Wondering today if Stephen King is the Sarah Poriss of debt? Or is it the other way around? Regardless, I was just thrilled to see that debt – and debt relief – is a key (the key?) plot device in King’s latest, The Institute.
Without ‘debt’ The Institute would pretty much end (badly for most of the characters) around page 250. It’s that big a deal – as it is for most Americans.
I’m not giving away anything, I’m not spoiling anything revealing this, so, please, read on.
Here’s King’s description of America’s debt problem (as relayed by a very smart twelve-year old):
Luke thought about his researches . . . One horrifying statistic in particular stuck out: Americans owed over twelve trillion dollars. Money spent but not earned, just promised. A paradox only an accountant could love. While much of the debt had to do with mortgages on homes and businesses, an appreciable amount led back to those little plastic rectangles everyone kept in their purses and wallets: the oxycodone of American consumers.
My thoughts on those little plastic rectangles from my last blog post: ” . . . study after study shows that when consumers use reward cards and think they are “getting something back,” they get a little hit of dopamine. It feels good. It feels and looks like you’re getting something for free. They never think about how they aren’t really deciding how to spend their money.”
Back to The Institute and King’s protagonist, Luke. His friend relays what debt collectors are doing to her:
“Sometimes they call at midnight! ‘Pay up or the bank’s going to take your house next week! You’ll come
back to find the locks changed and your furniture out on the lawn!’”
Luke had read about this,and worse. Debt collectors threatening to turn aged parents out of their nursing homes. Threatening to go after young adult children still trying to get some financial traction. Anything to get their percentage of the cash grab.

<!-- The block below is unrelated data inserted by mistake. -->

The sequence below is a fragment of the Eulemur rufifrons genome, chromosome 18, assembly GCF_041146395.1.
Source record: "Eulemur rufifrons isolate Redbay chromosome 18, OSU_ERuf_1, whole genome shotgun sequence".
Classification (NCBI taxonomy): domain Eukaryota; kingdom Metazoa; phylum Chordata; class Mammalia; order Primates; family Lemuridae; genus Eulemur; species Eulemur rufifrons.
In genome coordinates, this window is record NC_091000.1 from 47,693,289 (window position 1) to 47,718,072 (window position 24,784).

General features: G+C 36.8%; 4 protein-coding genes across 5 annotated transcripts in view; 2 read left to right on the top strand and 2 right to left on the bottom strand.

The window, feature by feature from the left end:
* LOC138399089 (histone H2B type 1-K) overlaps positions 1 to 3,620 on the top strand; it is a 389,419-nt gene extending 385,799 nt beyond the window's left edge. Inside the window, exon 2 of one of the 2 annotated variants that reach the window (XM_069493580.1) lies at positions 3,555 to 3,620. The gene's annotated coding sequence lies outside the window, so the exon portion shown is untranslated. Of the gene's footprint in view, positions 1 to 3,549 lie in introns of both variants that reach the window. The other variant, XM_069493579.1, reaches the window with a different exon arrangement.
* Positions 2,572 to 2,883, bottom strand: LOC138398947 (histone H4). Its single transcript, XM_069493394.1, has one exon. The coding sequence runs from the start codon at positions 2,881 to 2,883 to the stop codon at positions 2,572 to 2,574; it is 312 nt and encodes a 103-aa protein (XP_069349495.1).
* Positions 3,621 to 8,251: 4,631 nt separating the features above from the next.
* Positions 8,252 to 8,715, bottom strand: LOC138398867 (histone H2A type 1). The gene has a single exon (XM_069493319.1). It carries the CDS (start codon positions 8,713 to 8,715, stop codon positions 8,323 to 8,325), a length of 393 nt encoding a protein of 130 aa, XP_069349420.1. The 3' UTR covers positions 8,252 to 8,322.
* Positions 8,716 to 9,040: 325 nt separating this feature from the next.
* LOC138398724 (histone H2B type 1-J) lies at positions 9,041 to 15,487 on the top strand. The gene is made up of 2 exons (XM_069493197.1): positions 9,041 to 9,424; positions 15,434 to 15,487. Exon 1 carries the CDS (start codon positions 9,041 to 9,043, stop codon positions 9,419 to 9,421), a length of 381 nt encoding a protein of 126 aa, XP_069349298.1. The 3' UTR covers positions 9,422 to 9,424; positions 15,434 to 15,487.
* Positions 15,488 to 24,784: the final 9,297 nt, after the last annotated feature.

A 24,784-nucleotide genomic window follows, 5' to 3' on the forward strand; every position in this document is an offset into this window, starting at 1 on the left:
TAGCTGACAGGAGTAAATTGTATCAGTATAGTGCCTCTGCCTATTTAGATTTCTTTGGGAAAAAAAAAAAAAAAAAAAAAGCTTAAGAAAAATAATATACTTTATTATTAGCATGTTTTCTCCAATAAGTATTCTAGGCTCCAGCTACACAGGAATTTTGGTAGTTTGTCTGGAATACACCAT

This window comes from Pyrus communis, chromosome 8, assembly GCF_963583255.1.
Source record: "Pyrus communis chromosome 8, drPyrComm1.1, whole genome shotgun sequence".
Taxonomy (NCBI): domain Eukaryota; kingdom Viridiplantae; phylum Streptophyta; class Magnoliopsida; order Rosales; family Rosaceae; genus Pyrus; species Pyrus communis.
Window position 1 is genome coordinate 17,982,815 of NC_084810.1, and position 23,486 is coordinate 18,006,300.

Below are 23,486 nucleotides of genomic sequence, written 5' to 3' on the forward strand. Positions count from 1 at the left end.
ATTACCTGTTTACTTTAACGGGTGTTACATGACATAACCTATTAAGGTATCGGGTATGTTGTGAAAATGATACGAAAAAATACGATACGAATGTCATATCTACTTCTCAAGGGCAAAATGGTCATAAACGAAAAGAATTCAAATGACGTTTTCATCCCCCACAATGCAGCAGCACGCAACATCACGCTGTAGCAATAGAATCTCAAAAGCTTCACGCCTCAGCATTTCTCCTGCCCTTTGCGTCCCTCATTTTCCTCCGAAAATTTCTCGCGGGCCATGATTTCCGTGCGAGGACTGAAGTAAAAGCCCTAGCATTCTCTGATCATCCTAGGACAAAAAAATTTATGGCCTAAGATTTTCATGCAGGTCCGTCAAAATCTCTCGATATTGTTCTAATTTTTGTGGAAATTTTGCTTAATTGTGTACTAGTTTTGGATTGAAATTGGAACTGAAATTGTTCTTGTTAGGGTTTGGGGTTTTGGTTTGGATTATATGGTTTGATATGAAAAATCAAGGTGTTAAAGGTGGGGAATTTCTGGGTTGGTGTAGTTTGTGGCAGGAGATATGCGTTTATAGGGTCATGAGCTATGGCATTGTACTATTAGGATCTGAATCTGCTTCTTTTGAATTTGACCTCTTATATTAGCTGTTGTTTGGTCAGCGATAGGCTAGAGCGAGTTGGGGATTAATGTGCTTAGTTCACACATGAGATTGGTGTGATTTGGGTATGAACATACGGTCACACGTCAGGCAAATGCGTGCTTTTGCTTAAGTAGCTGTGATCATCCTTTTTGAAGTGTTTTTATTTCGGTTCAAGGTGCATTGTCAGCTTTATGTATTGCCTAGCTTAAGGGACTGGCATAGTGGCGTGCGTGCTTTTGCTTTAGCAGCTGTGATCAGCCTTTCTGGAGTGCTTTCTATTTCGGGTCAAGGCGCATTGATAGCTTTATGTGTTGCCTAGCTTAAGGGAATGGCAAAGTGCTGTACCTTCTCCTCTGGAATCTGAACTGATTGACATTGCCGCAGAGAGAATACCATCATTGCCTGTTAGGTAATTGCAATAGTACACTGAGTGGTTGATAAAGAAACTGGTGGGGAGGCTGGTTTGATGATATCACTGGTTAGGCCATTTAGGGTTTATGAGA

The biggest part of having too much debt that plagues the average American, especially when someone gets to the point where they can’t repay it, is what I’ll call the “boogeyman in the closet” phenomenon.
This is the fear that something terrible will occur THE MINUTE someone can’t make a payment on their bills. The belief that missing a payment due date on a credit card is going to cause the sky to fall, it’s going to cause instant public shame, AND on top of that, the boogeyman is going to come out of the closet or out from under the bed and GET YOU.
I know that this boogeyman is real because of the questions I get and the things people tell me based on their assumptions (or on the gobbledygook they read on the internet or that they get from their brother-in-law).
The boogeyman comes in the form of:
“If I miss my credit card payment, can they take my car?”
“If I’m overdue on my credit cards will they put a lien on my house?”
“Will my boss know?”
“Will they garnish my wages?”
“Will they take all my retirement?”
And, the big one,
“Can I be arrested?”
Stephen King apparently discovered this boogeyman and ran with it. Fantastic. The New York Times called The Institute, King’s scariest – because most of it, most of its characters, seem so ‘normal’. Regular people, regular problems.
Debt is, unfortunately, a regular problem. Here’s what King’s hero has to say the solution to that is:
“You need a lawyer. Don’t even think about going to one of the quick-buck companies that advertise on cable, they’ll take you for everything they can and then put you in Chapter 7. You’ll never get your credit rating back. You want a straight-arrow lawyer who specializes in debt relief, knows all about the Fair Debt Collection Practices Act, and hates the bloodsuckers.”
That speaks for itself. And me.